The Hydrogen Stream: Germany mulls Namibian hydrogen investment

The German government has confirmed the suitability of Hyphen’s hydrogen project in Namibia for potential investment, while Topsoe has completed a 2,000-hour demonstration of 12 solid oxide electrolyzer cell (SOEC) stacks.

The German government has presented a letter of intent (LoI) to Enertrag, endorsing Hyphen’s hydrogen plans in Namibia for final approval as a “strategic foreign project” – a status reserved for high-priority global initiatives of interest. “Hyphen’s Project is the first building block in realizing Namibia’s ambitions to incubate a thriving synthetic fuels industry,” said Namibian Minister of Mines and Energy Tom Alweendo. “This letter of intent from the German government is a strong signal, which further emboldens our collective efforts to deepen and diversify our trade relations.”

Topsoe has completed a 2,000-hour demonstration of 12 SOEC stacks with 1,200 cells under industrial conditions to validate their performance in a hydrogen plant. The Danish company said that all cells maintained high stability and temperature levels throughout the test, showcasing the effectiveness of its modular SOEC electrolysis technology.

Sterling Generators and Tecnicas Reunidas have partnered to develop a 1 MWe hydrogen electrolyzer, set for commissioning by the end of this year, with plans for scaling it up to 10 MW. The agreement, signed in India, aims to serve the local market with hydrogen, in line with India’s renewable energy goals, said Sanjay Jadhav, CEO of Sterling Generators. The commissioning location for the initial electrolyzer remains undisclosed.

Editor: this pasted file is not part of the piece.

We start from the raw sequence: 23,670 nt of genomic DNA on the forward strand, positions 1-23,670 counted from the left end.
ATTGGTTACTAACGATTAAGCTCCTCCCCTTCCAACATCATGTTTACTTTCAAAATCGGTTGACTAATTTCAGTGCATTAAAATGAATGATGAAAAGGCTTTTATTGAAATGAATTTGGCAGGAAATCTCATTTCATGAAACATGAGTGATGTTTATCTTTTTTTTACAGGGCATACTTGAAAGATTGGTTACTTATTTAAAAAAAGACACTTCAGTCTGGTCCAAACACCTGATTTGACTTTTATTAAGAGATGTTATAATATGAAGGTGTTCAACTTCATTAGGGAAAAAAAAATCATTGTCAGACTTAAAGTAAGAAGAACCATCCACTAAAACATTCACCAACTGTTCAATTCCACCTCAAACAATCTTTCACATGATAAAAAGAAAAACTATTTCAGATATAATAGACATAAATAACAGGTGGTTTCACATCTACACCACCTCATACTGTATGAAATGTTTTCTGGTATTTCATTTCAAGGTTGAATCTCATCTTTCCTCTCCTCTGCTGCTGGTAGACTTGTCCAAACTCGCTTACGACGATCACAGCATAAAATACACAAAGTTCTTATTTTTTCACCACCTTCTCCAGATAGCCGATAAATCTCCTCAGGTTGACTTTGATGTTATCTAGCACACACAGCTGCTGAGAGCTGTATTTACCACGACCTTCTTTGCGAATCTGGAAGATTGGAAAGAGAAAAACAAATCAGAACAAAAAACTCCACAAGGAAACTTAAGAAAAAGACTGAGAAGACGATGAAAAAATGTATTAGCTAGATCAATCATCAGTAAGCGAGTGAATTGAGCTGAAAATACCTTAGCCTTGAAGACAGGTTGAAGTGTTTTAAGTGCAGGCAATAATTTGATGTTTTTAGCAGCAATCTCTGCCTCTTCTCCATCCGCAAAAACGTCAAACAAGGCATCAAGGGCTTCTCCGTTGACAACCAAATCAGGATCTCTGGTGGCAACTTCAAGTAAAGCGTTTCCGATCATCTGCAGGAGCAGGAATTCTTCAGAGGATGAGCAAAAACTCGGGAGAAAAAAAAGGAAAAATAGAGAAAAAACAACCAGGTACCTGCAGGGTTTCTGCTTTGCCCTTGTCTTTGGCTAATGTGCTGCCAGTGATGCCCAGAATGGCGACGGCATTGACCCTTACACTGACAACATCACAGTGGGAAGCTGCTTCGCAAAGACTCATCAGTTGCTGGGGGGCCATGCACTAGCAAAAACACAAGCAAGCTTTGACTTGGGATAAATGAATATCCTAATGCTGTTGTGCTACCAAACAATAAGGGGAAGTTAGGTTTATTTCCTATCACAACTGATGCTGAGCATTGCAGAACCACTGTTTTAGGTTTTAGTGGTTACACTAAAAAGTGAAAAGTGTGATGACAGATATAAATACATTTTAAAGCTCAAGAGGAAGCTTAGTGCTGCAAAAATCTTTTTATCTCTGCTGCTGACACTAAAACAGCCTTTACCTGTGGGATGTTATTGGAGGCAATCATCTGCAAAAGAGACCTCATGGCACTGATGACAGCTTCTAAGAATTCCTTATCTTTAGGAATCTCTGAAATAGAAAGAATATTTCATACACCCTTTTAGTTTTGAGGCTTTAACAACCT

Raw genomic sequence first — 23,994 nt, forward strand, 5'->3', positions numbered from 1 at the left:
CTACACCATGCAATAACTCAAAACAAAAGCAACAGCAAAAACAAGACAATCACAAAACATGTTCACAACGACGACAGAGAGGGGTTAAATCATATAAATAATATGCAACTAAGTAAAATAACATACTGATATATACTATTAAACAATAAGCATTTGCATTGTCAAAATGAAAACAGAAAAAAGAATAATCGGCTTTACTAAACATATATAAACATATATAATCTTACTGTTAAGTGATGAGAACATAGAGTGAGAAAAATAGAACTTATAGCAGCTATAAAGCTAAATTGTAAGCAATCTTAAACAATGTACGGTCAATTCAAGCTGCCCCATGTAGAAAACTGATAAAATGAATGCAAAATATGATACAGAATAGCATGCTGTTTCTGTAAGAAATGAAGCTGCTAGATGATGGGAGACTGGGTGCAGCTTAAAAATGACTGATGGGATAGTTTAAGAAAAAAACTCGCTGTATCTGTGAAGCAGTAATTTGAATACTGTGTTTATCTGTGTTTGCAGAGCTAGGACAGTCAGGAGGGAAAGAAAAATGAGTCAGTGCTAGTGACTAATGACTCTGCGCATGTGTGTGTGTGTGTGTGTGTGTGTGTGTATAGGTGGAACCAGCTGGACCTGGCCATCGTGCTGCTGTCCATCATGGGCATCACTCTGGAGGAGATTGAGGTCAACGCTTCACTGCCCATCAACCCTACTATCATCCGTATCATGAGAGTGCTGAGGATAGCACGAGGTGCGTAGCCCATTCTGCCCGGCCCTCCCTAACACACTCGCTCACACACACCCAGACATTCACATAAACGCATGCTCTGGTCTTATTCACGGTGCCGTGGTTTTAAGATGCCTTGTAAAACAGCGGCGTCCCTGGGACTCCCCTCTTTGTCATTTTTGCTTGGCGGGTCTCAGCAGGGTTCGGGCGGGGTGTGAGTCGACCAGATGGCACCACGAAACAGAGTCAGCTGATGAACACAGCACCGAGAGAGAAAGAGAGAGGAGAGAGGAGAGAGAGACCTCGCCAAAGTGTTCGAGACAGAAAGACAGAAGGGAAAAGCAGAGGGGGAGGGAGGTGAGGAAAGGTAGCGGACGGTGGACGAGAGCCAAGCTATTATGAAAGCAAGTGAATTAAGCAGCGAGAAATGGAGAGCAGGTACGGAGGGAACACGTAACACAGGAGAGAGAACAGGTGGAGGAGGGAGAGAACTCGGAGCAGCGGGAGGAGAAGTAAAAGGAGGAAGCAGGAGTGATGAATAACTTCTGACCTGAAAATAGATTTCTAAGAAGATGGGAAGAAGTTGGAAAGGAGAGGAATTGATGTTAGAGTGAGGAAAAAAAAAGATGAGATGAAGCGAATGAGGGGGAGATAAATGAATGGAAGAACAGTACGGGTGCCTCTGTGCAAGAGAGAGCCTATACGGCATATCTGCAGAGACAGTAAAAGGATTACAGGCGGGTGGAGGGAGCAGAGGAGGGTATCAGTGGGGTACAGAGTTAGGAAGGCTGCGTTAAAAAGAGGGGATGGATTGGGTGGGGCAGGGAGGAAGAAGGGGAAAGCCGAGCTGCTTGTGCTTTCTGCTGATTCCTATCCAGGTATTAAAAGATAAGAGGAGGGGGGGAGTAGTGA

Nikola has inaugurated its first Hyla high-pressure modular refueling station and facility in southern California, operational since February. The company said the station in the Canadian province of Ontario can fuel up to 40 Nikola hydrogen fuel cell electric Class 8 trucks per day, as part of its plans to develop nine refueling solutions by mid-2024, expanding to 14 by year-end.

Angi Energy Systems has started building a $4 million hydrogen refueling test facility in the US state of Wisconsin. “The new facility will be a cornerstone for R&D activity and will play a pivotal role in the testing, and validation of hydrogen refueling station systems and components – including functional testing of globally standardized SAE J2601 refueling protocols for gaseous hydrogen,” said the US company.

TECO 2030 has secured approval in principle (AIP) from DNV for its compressed hydrogen fuel system design, ensuring its viability and safety. DNV said it will submit tailored documentation for each vessel, subject to the Norwegian company’s thorough review and approval before construction and installation.

This post appeared first on PV Magazine.

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